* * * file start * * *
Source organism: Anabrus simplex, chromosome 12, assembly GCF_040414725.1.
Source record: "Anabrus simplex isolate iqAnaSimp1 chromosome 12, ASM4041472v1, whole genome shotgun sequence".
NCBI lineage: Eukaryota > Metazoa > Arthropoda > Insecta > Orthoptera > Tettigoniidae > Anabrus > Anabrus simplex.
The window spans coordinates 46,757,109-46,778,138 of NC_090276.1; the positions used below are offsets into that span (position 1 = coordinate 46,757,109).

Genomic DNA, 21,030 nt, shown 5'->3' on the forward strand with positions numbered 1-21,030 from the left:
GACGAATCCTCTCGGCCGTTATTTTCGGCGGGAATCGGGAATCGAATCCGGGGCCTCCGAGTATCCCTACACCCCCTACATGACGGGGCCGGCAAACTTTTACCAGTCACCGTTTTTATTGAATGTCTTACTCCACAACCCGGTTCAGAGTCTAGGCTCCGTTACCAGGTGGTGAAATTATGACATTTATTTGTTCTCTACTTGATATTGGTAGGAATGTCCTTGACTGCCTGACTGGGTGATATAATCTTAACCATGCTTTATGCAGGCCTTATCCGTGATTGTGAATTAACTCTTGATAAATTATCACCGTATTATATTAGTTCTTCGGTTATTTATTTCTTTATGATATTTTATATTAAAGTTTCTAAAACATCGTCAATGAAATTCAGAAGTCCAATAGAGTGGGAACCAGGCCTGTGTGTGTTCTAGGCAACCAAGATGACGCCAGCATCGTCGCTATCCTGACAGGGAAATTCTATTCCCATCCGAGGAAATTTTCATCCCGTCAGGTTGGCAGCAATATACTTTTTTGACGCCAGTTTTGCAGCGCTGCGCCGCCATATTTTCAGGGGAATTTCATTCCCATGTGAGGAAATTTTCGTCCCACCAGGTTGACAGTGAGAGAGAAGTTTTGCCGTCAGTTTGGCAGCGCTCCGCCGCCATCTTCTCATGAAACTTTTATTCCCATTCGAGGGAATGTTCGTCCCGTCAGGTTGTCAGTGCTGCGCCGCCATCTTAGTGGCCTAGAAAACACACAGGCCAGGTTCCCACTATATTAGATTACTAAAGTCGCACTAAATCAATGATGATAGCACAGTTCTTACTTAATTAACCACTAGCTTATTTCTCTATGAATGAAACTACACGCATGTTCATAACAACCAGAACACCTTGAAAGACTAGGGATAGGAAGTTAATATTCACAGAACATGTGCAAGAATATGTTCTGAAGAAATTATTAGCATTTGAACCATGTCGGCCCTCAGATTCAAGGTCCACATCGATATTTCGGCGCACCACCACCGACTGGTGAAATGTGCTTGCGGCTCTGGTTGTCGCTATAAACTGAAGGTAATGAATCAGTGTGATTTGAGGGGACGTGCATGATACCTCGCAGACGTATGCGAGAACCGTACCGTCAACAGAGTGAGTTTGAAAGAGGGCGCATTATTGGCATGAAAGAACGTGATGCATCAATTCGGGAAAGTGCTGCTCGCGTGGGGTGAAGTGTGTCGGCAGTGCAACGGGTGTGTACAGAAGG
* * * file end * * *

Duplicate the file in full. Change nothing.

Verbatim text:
Source organism: Anabrus simplex, chromosome 12, assembly GCF_040414725.1.
Source record: "Anabrus simplex isolate iqAnaSimp1 chromosome 12, ASM4041472v1, whole genome shotgun sequence".
NCBI lineage: Eukaryota > Metazoa > Arthropoda > Insecta > Orthoptera > Tettigoniidae > Anabrus > Anabrus simplex.
The window spans coordinates 46,757,109-46,778,138 of NC_090276.1; the positions used below are offsets into that span (position 1 = coordinate 46,757,109).

Genomic DNA, 21,030 nt, shown 5'->3' on the forward strand with positions numbered 1-21,030 from the left:
GACGAATCCTCTCGGCCGTTATTTTCGGCGGGAATCGGGAATCGAATCCGGGGCCTCCGAGTATCCCTACACCCCCTACATGACGGGGCCGGCAAACTTTTACCAGTCACCGTTTTTATTGAATGTCTTACTCCACAACCCGGTTCAGAGTCTAGGCTCCGTTACCAGGTGGTGAAATTATGACATTTATTTGTTCTCTACTTGATATTGGTAGGAATGTCCTTGACTGCCTGACTGGGTGATATAATCTTAACCATGCTTTATGCAGGCCTTATCCGTGATTGTGAATTAACTCTTGATAAATTATCACCGTATTATATTAGTTCTTCGGTTATTTATTTCTTTATGATATTTTATATTAAAGTTTCTAAAACATCGTCAATGAAATTCAGAAGTCCAATAGAGTGGGAACCAGGCCTGTGTGTGTTCTAGGCAACCAAGATGACGCCAGCATCGTCGCTATCCTGACAGGGAAATTCTATTCCCATCCGAGGAAATTTTCATCCCGTCAGGTTGGCAGCAATATACTTTTTTGACGCCAGTTTTGCAGCGCTGCGCCGCCATATTTTCAGGGGAATTTCATTCCCATGTGAGGAAATTTTCGTCCCACCAGGTTGACAGTGAGAGAGAAGTTTTGCCGTCAGTTTGGCAGCGCTCCGCCGCCATCTTCTCATGAAACTTTTATTCCCATTCGAGGGAATGTTCGTCCCGTCAGGTTGTCAGTGCTGCGCCGCCATCTTAGTGGCCTAGAAAACACACAGGCCAGGTTCCCACTATATTAGATTACTAAAGTCGCACTAAATCAATGATGATAGCACAGTTCTTACTTAATTAACCACTAGCTTATTTCTCTATGAATGAAACTACACGCATGTTCATAACAACCAGAACACCTTGAAAGACTAGGGATAGGAAGTTAATATTCACAGAACATGTGCAAGAATATGTTCTGAAGAAATTATTAGCATTTGAACCATGTCGGCCCTCAGATTCAAGGTCCACATCGATATTTCGGCGCACCACCACCGACTGGTGAAATGTGCTTGCGGCTCTGGTTGTCGCTATAAACTGAAGGTAATGAATCAGTGTGATTTGAGGGGACGTGCATGATACCTCGCAGACGTATGCGAGAACCGTACCGTCAACAGAGTGAGTTTGAAAGAGGGCGCATTATTGGCATGAAAGAACGTGATGCATCAATTCGGGAAAGTGCTGCTCGCGTGGGGTGAAGTGTGTCGGCAGTGCAACGGGTGTGTACAGAAGG